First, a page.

Except at 350 K, the distributions for the three reanalyses agree well, but with the larger MERRA-2 area reflected in the edge distributions. Broader and less sharply peaked frequency distributions at 350 K than at higher levels (e.g., 390 K shown here) indicate larger variability at that level. The MERRA-2 350-K centroid distribution is “tilted” east and south with respect to those for ERA-Interim and JRA-55, and its more diffuse edge distribution indicates greater variability. All of the reanalyses show a fairly uniform maximum along the southern edge from about 30° to 120°E. In contrast, there is a localized maximum at the northern edge just west of 90°E (though not as consistently, especially for MERRA-2, at 350 K), indicating a preferred position along that edge. This position (~40°N, ~85°E, near the northern edge of the Tibetan Plateau) coincides with the preferred location of the subtropical westerly jet in JJA (Manney et al. 2014) and is consistent with the approximate position of the northern edge toward the eastern side in three of the four “phases” of the ASMA described by Pan et al. (2016).

The fields in Fig. 1 do not show evidence of bimodality. This supports the analysis of Nützel et al. (2016) showing strong bimodality in NCEP-R1 and NCEP-R2 (which are deprecated for UTLS studies; Homeyer et al. 2021; Tegtmeier et al. 2021; and references therein) but not in modern reanalyses including MERRA, ERA-Interim, and JRA-55. Our results are also consistent with the moments analysis for MERRA and NCEP Climate Forecast System Reanalysis version 2 (CFSR/CFSv2) (Tegtmeier et al. 2021), and with the lack of a clear bimodality signature in other studies using recent reanalyses (e.g., Garny and Randel 2013; Ploeger et al. 2015). Our climatological results do not preclude the occurrence of bimodal geometries [such as the so-called Tibetan Plateau, Iranian Plateau, or double-center phases shown by Pan et al. (2016)] over short periods or on individual days; indeed, such geometries are seen in some of the example maps in Fig. S2.

Figure 2 shows the climatological seasonal evolution of the ASMA. The moments climatologies agree well among the reanalyses at 370, 390, and 410 K once the circulation is well developed. This is also apparent in JJA histograms (centroid latitude, centroid longitude, and area in Fig. 3; aspect ratio and angle in Fig. S4). At 350 K, MERRA-2 has the highest (farthest east) centroid longitudes until August and ERA-Interim the lowest. MERRA-2 350-K centroid latitudes are slightly lower throughout the season, with the largest differences (about 5°) early and late in the season and about 3° differences in JJA (Fig. 3).

Fig. 2.
Fig. 2.

Climatological (1979–2018) time series of moments and area of the ASMA at (left to right) 350, 370, 390, and 410 K; fields are (top to bottom) centroid longitude, centroid latitude, aspect ratio, angle, excess kurtosis, and area. Envelopes show the range of values for the corresponding reanalysis (colors are shown in the legend).

Citation: Journal of Climate 34, 19; 10.1175/JCLI-D-20-0729.1

Fig. 3.
Fig. 3.

Histograms of climatological JJA ASMA centroid locations and area (see Fig. S6 for aspect ratio and angle histograms). Vertical lines show climatological mean for each reanalysis.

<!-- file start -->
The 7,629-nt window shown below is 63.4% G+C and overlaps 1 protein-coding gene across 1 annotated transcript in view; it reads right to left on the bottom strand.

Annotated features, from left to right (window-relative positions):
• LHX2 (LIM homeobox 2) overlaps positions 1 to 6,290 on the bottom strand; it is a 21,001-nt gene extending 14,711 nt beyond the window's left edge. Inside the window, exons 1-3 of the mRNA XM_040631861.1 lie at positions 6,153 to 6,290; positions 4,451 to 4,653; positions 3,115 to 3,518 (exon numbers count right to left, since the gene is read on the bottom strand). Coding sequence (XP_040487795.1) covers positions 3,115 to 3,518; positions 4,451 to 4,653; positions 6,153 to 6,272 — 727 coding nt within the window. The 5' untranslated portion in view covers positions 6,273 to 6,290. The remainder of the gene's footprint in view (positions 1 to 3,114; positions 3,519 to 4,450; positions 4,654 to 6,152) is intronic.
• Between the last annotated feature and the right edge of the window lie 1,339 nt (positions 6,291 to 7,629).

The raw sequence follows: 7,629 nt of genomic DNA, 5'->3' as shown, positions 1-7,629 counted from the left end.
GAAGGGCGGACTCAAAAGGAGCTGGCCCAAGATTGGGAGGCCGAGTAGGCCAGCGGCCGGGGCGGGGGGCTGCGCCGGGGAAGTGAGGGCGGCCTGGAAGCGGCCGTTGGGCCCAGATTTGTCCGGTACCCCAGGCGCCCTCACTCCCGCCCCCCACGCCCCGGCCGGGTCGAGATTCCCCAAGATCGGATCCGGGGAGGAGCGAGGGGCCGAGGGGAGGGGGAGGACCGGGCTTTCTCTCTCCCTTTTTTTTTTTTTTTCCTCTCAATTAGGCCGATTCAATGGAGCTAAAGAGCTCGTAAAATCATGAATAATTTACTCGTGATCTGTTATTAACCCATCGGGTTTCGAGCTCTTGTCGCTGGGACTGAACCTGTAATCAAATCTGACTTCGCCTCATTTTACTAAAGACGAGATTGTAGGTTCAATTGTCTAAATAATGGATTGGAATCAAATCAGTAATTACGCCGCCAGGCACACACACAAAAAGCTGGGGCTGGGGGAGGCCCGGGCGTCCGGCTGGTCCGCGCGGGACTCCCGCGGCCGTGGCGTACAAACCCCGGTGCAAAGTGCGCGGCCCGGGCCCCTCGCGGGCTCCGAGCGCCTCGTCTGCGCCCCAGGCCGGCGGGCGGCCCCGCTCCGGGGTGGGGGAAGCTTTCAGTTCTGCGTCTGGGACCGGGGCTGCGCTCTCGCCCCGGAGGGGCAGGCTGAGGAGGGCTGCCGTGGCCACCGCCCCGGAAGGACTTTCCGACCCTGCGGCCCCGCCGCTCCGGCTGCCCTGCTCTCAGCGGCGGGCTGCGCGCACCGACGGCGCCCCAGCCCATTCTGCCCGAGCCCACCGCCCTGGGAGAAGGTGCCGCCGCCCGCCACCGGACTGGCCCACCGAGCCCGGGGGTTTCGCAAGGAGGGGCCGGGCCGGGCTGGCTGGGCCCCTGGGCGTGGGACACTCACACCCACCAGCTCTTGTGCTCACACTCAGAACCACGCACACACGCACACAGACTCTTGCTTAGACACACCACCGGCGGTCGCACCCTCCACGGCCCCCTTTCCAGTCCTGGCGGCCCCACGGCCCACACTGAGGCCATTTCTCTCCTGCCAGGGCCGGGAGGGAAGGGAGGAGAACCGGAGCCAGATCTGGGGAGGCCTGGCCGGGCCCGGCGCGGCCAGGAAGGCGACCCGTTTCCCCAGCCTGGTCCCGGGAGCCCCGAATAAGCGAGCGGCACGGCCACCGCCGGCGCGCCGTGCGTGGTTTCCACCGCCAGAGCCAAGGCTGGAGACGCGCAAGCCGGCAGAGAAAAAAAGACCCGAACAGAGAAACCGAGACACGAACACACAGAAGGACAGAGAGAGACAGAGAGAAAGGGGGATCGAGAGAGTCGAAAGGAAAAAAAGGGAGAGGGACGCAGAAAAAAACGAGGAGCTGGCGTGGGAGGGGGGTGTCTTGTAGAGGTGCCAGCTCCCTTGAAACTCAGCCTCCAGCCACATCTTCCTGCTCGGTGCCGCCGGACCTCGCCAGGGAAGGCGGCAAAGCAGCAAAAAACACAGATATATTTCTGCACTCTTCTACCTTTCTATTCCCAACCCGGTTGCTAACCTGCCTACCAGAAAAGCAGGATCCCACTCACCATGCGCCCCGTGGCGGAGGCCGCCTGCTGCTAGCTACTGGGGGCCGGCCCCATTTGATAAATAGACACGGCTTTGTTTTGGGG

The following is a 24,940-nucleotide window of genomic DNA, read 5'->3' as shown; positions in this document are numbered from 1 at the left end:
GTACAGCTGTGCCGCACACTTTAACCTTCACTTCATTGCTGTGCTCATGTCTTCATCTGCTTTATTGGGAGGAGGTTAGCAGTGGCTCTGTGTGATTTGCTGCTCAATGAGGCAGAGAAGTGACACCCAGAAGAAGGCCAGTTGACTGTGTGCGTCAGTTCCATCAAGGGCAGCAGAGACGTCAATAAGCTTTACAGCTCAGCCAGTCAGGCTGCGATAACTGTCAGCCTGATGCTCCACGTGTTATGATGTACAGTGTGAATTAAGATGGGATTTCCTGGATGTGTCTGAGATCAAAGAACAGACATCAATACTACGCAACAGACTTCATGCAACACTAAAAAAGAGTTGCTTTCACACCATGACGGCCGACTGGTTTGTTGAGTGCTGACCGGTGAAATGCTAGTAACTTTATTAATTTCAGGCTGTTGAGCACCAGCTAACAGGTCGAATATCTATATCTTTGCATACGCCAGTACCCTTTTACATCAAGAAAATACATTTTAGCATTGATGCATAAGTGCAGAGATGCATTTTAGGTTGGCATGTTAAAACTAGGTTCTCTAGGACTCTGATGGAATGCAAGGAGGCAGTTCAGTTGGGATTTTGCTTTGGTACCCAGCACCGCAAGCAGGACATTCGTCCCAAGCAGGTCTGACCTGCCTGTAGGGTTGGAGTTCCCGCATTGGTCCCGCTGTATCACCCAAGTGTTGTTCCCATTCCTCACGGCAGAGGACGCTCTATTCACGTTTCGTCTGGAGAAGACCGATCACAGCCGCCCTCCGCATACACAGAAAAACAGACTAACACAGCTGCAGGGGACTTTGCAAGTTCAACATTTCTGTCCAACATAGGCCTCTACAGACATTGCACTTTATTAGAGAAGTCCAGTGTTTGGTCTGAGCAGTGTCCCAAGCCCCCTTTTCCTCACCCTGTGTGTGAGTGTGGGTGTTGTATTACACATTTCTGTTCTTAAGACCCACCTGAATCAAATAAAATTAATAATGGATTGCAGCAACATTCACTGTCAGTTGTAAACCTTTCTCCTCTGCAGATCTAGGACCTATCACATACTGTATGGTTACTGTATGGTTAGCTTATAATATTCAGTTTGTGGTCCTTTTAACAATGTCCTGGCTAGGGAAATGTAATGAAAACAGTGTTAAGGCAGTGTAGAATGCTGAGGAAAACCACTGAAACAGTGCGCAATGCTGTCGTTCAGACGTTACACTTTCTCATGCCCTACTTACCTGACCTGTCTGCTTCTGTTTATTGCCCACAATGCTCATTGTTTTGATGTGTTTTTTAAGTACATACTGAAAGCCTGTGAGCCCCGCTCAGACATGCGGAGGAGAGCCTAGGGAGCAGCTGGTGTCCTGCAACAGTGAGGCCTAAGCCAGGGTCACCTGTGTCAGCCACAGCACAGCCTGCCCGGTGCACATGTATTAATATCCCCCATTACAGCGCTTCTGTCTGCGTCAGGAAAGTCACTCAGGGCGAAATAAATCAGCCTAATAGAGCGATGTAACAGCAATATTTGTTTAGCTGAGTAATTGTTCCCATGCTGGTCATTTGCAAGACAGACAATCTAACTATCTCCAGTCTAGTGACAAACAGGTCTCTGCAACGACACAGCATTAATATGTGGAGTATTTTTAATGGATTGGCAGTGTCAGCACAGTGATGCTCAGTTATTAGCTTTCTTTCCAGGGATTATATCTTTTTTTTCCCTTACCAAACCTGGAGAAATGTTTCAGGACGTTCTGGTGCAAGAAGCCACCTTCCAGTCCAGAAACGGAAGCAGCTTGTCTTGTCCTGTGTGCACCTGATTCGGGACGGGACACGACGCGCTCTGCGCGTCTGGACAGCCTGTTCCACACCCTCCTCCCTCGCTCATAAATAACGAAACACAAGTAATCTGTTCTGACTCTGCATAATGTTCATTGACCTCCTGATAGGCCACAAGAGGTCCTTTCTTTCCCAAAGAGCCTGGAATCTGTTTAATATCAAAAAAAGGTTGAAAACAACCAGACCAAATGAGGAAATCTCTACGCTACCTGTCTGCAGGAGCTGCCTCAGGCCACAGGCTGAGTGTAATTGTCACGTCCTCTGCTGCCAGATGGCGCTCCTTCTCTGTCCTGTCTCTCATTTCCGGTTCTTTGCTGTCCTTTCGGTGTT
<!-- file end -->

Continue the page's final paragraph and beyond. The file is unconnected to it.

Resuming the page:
Citation: Journal of Climate 34, 19; 10.1175/JCLI-D-20-0729.1

The ASMA centroid location shifts northward and westward during ASMA development, and southward and eastward after the peak of the ASMA season (Fig. 2). Strongest shifts are at 350 K, where the climatological position is near 15°N, 120°E in May; near 30°N, 75°E by August; and near 25°N, 125°E by October. These values are consistent with the 10°–15° latitude and ~30° longitude shifts at 100 hPa noted by Nützel et al. (2016). This behavior is in line with other previous studies, some suggesting that it arises from seasonal heating changes on the Iranian and Tibetan Plateaus, which may also affect ASM rainfall and thus feed back on ASMA development, location, and duration (e.g., Qian et al. 2002; Wu et al. 2015, 2020). Mean centroid latitudes in JJA (and at the time of their maxima) are about 25°–28°N (29°–31°N), 29°–30°N (32°N), 32°N (34°N), and 35°N (37°N) at 350, 370, 390, and 410 K, respectively, with the ranges reflecting reanalysis differences (Figs. 2 and 3). The JJA-mean centroid longitude is near 80°E at all levels. Although the period over which the ASMA is consistently well defined is shorter at higher levels (also seen in Fig. S3), the area increases faster at 370 and 390 K than at 350 K, so, except in MERRA-2, the areas at these higher levels are larger than that at 350 K by June. The UT subtropical jet core is climatologically near 350 K (e.g., Manney et al. 2014), with winds weakening and shifting northward with height; the northward shift of geopotential height gradients associated with that is consistent with a northward shift of the ASMA with height.

The aspect ratio of the ASMA equivalent ellipse typically ranges between 5 and 10 when the circulation is well defined (Fig. 2), with a JJA mean of around 8 at 350 K and 7 at the higher levels (Fig. S4). At 350 K, the aspect ratio increases from about 3 to 8–9 during June and then remains nearly flat until gradually decreasing again starting in mid-September. At the higher levels, the aspect ratio increases gradually from 3–5 to 7–9 through the season (until late September, mid-September, and mid-August at 370, 390, and 410 K, respectively). Larger peaks (exceeding 20) for individual dates/years tend to cluster near the end of the season, when splitting or pinching off of subvortices often results in an elongated ASMA.